Are polyunsaturated fat cooking oils dangerous?
February 28, 2012 2:35 AM   Subscribe

Do cooking oils containing polyunsaturated fats peroxidize or go rancid before the smoke point? Common advice says that the smoke point is when cooking oils go bad, but sites like and other websites for saturated fat and against polyunsaturated fat imply that free radicals are formed from sitting on the shelf in a clear bottle, heating it to less than the smoke point, and the refining process(which heats the oil). What exactly is the truth here?
posted by vash to Food & Drink (10 answers total) 3 users marked this as a favorite
Response by poster: sorry it should be "sites like this and..."
posted by vash at 3:40 AM on February 28, 2012

Apparently it depends on the oil and the temperature. EVOO is not recommended for cooking because there are solids left over after processing (part of where the enhanced flavour comes from) and these solids burn at low temps.

Refined olive oil is a better step, as it has had the solids to a large degree filtered, first by the EVOO pressing and then by the refining process itself, thus refined olive oil is better for cooking-temp heat but will still burn, producing carcinogens.

Vegetable/seed oils are both heavily filtered/refined as well as capable of standing more heat, thus they produce less carcinogens than olive oil itself.

As far as free radicals being formed on a shelf in a clear bottle, I've never heard that. Like anything else, if it's in a plastic bottle, chances are the liquid inside is absorbing either the plastic or the coating over time, and sunlight/heat will certainly help that process. But I don't think that has as much to do with what's in the bottle as it does with the packaging and storage itself.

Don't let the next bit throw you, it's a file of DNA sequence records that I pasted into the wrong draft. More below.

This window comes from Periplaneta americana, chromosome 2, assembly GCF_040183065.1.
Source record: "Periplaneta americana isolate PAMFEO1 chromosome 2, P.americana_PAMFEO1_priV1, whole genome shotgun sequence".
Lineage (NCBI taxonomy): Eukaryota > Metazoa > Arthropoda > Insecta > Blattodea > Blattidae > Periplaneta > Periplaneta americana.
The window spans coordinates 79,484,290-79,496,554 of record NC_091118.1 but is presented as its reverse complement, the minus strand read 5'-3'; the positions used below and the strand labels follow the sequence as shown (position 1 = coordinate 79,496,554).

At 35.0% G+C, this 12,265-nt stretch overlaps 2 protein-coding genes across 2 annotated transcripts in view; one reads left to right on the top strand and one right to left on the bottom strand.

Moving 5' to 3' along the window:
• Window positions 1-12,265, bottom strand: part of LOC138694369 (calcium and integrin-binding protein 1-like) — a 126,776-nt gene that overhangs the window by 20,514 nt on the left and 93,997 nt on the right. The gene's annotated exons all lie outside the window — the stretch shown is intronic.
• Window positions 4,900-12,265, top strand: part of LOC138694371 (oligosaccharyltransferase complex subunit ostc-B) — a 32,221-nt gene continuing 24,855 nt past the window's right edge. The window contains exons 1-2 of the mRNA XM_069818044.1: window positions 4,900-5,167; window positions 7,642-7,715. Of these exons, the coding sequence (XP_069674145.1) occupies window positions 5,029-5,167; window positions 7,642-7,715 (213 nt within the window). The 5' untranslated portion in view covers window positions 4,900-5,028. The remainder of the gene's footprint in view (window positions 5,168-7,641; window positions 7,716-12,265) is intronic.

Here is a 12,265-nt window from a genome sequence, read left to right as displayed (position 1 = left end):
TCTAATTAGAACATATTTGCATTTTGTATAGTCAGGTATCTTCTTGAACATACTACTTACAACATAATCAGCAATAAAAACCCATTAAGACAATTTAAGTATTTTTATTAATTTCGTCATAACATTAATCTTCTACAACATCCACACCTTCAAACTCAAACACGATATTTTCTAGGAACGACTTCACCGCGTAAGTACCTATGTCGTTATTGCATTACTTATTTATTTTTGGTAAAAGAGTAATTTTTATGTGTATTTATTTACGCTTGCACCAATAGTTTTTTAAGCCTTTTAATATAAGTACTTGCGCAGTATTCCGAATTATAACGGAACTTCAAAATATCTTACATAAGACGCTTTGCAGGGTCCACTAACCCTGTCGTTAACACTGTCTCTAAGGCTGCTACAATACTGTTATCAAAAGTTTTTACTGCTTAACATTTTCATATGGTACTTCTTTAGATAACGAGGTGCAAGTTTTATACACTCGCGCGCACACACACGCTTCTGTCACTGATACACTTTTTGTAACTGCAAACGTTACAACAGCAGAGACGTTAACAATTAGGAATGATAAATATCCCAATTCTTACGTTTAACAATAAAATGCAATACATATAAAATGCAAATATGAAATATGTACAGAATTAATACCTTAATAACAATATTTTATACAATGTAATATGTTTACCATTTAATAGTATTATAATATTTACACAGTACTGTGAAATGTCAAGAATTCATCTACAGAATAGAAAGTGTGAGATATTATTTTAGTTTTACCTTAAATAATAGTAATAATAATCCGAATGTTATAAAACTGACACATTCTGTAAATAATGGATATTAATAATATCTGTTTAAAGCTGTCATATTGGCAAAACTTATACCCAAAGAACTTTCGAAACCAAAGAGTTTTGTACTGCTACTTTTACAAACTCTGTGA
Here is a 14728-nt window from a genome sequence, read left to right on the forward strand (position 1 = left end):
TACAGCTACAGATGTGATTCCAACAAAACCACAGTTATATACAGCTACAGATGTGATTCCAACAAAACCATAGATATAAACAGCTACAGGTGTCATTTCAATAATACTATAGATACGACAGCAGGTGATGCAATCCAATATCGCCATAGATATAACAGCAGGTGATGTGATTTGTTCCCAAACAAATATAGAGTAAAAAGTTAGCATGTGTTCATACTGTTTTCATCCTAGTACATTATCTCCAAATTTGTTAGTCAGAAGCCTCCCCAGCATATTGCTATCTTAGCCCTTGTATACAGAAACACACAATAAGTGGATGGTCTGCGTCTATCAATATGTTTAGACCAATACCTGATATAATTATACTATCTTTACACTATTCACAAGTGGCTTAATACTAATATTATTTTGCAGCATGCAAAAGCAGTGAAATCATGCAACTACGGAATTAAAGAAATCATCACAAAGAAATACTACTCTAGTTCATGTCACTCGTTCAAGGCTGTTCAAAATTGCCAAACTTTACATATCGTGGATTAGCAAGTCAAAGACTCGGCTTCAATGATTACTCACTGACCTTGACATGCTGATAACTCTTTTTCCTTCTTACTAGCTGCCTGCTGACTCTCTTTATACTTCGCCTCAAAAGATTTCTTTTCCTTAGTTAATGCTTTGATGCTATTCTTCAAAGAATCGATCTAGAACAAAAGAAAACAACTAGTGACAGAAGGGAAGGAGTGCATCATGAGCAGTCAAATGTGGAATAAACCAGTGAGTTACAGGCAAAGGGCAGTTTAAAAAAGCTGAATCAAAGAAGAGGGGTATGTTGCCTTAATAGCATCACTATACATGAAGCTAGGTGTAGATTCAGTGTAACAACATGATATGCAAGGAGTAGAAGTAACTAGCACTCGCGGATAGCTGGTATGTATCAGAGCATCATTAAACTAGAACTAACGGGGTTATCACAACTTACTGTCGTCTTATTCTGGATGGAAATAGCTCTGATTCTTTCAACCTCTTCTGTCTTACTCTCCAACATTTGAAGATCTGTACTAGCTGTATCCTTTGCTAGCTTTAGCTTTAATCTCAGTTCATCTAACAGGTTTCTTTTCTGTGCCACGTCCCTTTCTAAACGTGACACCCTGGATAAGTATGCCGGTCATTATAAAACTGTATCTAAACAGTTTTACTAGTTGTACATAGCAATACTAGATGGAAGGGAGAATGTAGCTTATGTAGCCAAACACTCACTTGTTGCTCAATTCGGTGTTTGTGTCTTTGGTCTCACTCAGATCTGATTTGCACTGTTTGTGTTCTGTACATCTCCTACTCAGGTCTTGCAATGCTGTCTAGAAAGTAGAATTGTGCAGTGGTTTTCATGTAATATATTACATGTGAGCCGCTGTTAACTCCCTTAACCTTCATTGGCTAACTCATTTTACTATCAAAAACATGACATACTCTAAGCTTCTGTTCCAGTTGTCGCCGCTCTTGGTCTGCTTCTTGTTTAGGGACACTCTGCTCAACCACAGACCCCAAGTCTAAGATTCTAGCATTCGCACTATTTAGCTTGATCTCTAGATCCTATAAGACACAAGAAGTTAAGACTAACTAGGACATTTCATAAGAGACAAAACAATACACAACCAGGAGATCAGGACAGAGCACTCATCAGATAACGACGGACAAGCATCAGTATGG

posted by nickrussell at 4:06 AM on February 28, 2012

The relevant process here is radical-mediated oxidation of the olefin groups in the oil. The diagram shows bromination of benzene, but oxidation of an unsaturated fat actually goes by pretty much the same mechanism. Light catalyzes the reaction by a somewhat complicated mechanism I don't understand well enough to explain (look up photocatalysis and molecular orbital theory if you have the background for it; I don't), and heat accelerates the reaction just because heat accelerates most kinetically-limited reactions.

This is a standard topic in any intro organic chemistry course, so you should be able to find plenty of discussion online.

I doubt cooking oils can peroxidize to any appreciable extent, just because peroxides tend to be explosive and I would expect more people to suffer small kitchen explosions if cooking oils could peroxidize. For comparison, ethers are well known to peroxidize in storage, and every now and then even trained chemists will accidentally distill to dryness and blow something up.
posted by d. z. wang at 5:02 AM on February 28, 2012 [2 favorites]

Sorry, so, in case I was unclear, yes, oils definitely go rancid by sitting in a warm, clear bottle. They probably don't peroxidize.
posted by d. z. wang at 5:02 AM on February 28, 2012

This may not count as data, but I have helped with the cooking often enough to know that many of my friends and neighbors and relatives have clear bottles of vile, rancid oil in the pantry. And sometime rancid butter in the fridge.

I do not know what peroxidized would smell like. Possibly I would happily drink peroxidized oil.
posted by Lesser Shrew at 9:26 AM on February 28, 2012

Yeah, the stuff does not last forever, no matter what the bottle.